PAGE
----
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CDC Publishes Guidelines on Opioid Pain Reliever Use

doctor 784329 640

doctor 784329 640

The Centers for Disease Control and Prevention is the federal organization responsible for monitoring, researching, and publishing information about the various health threats that our country faces. The Centers for Disease Control and Prevention are also responsible for tabulating and publishing various response tactics, prevention approaches, and legislative proposals for curbing such health threats.

The CDC is a federal agency created with the intention of averting the health crisis in the United States. The CDC was formed in 1946 and is based in Atlanta. The organization is managed by the Department of Health and Human Services and works with partner programs on local, state, and national levels to implement solutions and resolutions to various health problems faced in this country. More recently, the CDC has made huge efforts to curb substance abuse in the U.S., particularly as pertains to opioid abuse. One of the most recent changes this group made was to issue thorough and stringent prescribing guidelines for doctors.

The CDC Pushes for Tighter Prescribing Policy

As the opioid overdose death count capped thirty-thousand deaths in 2015, the Centers for Disease Control and Prevention drafted firm policy regarding how U.S. doctors prescribe such substances. This was done in an effort to curb rampant over-prescribing of addictive and potentially harmful opioid drugs.

In early 2016, the CDC began to work on the “CDC Guideline for Prescribing Opioids for Chronic Pain”. In this document, the CDC made recommendations that differed incredibly from the current doctor prescribing habits. Nearly two million Americans aged twelve and older are addicted to opioids as of a 2014 study, and the CDC felt it was necessary to curb this problem by stopping at its source, e.g. doctor’s offices.

The CDC’s guidelines fell under three, major categories. These were:

  • Determining when to prescribe opioid drugs.
  • Selecting which opioid to use, what dosage, for what duration, and when to discontinue its use.
  • Assessing the risk factors related to opioid use.

In the first category, the CDC strongly encourages doctors to prescribe opioid drugs less. The problem here is that doctors are prescribing powerful, mind-altering and highly addictive opioid drugs for conditions like back pain and dental pain. The CDC in their guidelines encourages doctors to prescribe opioids much less and to encourage doctors to only prescribe painkillers when all other non-addictive methods for treating pain have been attempted.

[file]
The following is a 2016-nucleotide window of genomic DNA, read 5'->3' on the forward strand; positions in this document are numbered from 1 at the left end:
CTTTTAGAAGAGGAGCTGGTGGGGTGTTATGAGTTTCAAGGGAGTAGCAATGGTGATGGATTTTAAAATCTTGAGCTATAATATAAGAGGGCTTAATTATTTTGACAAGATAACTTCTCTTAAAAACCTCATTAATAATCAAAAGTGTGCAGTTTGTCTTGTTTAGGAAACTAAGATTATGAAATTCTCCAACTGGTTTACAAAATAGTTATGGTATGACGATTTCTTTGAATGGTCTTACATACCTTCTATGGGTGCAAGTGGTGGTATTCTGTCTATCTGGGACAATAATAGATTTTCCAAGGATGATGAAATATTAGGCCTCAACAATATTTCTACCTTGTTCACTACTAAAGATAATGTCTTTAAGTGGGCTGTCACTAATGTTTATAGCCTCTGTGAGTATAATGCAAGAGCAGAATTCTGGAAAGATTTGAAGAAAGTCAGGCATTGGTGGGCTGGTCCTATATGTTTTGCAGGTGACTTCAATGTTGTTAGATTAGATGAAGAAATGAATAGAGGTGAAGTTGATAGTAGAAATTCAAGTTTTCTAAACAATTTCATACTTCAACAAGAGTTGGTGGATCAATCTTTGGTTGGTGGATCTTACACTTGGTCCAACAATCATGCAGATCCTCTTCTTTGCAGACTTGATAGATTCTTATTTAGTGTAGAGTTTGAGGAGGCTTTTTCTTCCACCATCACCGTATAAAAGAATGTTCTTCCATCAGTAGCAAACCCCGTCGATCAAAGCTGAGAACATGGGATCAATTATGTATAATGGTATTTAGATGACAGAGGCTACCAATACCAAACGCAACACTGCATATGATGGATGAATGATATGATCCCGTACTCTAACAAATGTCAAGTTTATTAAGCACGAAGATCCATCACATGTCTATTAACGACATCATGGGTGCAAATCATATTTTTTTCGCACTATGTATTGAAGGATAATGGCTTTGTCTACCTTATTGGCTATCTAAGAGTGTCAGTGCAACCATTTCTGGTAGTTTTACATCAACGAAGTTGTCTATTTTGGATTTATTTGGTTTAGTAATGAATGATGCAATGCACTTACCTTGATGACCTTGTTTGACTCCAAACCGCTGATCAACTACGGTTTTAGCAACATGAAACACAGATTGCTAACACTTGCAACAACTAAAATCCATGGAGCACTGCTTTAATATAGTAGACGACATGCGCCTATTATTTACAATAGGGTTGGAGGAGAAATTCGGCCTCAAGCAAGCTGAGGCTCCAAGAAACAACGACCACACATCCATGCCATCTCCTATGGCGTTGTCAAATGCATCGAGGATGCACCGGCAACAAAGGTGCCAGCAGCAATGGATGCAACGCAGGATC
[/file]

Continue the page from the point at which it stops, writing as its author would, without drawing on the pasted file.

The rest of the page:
In the second category, the CDC encourages doctors to change their prescribing habits. This entire section of the guidelines encourages doctors when they do have to prescribe these drugs, to instead prescribe lower dosages of them and for shorter durations. The CDC recommends that doctors only prescribe pain drugs for three to seven days, not two to four weeks as is the current norm.

In the third category of the guidelines, the CDC insists that risk assessment must be far more stringent. The CDC states that prescription opioids are extremely over-prescribed in this country, to the point where patients who do not even need high strength opioid drugs are being put on them. This section of the guidelines also makes it clear that doctors need to screen for patients who are already self-medicating on opioids. The CDC also encourages doctors to check for potential risk of future substance abuse and to take that into account.

A Start in the Right Direction

The CDC made a strong move in the right direction by publishing these guidelines. They were even more stringent than the guidelines published in previous years. For example, the CDC changed their publishing guidelines in the 2016 publication to include much lower recommended dosages for almost all pain scenarios. The new recommendations also focus on discontinuing opioids at an earlier time than in previous recommendations in an attempt to avoid an inception of chemical dependence to the prescription.

This is a start in the right direction, but it is just that, a start. There is a lot of work to be done and progress to be made to actually get doctors to follow prescribing guidelines. The stumbling block here is that the CDC cannot actually force doctors to follow the CDC guidelines. They can only recommend their guidelines to doctors and show evidence and study publications that prove their guidelines are the correct ones to follow.

To really change the opioid epidemic for the better, we will have to take this a step further. We will actually have to change the way we address our own pain problems. We need to commit ourselves to staying away from potentially addictive and dangerous pain pills. We need to commit ourselves to exploring holistic alternatives to pain management. We need to commit ourselves to finding resolutions to pain problems that do not create risk for a life-threatening addiction.

If we are able to remove the demand for these drugs, their interest and use will eventually cease and pharmaceutical companies will not make them in such outrageous abundance as they have been. The CDC’s 2016 guidelines are a good start, but they are not the end of this movement by any means.

Sources:

https://health.usnews.com/health-news/articles/2016-03-15/cdc-issues-tough-new-guidelines-on-use-of-prescription-painkillers

http://searchhealthit.techtarget.com/definition/Centers-for-Disease-Control-and-Prevention-CDC

https://www.cdc.gov/drugoverdose/prescribing/guideline.html

https://www.cdc.gov/mmwr/volumes/65/rr/rr6501e1.htm

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